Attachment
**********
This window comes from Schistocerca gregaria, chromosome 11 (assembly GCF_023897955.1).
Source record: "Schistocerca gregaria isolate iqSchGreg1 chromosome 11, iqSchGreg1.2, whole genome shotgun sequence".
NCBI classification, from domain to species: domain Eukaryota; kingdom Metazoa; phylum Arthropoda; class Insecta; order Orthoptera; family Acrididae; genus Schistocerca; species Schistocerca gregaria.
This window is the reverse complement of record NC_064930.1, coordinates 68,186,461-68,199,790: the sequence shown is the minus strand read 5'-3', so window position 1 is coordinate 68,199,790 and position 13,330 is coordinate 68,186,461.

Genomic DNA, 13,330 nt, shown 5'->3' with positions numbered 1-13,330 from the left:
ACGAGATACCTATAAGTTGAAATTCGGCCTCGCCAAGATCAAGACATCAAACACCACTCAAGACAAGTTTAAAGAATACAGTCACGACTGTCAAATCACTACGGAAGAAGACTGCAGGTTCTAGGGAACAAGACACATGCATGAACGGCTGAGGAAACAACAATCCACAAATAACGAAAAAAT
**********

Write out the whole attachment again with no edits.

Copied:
This window comes from Schistocerca gregaria, chromosome 11 (assembly GCF_023897955.1).
Source record: "Schistocerca gregaria isolate iqSchGreg1 chromosome 11, iqSchGreg1.2, whole genome shotgun sequence".
NCBI classification, from domain to species: domain Eukaryota; kingdom Metazoa; phylum Arthropoda; class Insecta; order Orthoptera; family Acrididae; genus Schistocerca; species Schistocerca gregaria.
This window is the reverse complement of record NC_064930.1, coordinates 68,186,461-68,199,790: the sequence shown is the minus strand read 5'-3', so window position 1 is coordinate 68,199,790 and position 13,330 is coordinate 68,186,461.

Genomic DNA, 13,330 nt, shown 5'->3' with positions numbered 1-13,330 from the left:
ACGAGATACCTATAAGTTGAAATTCGGCCTCGCCAAGATCAAGACATCAAACACCACTCAAGACAAGTTTAAAGAATACAGTCACGACTGTCAAATCACTACGGAAGAAGACTGCAGGTTCTAGGGAACAAGACACATGCATGAACGGCTGAGGAAACAACAATCCACAAATAACGAAAAAAT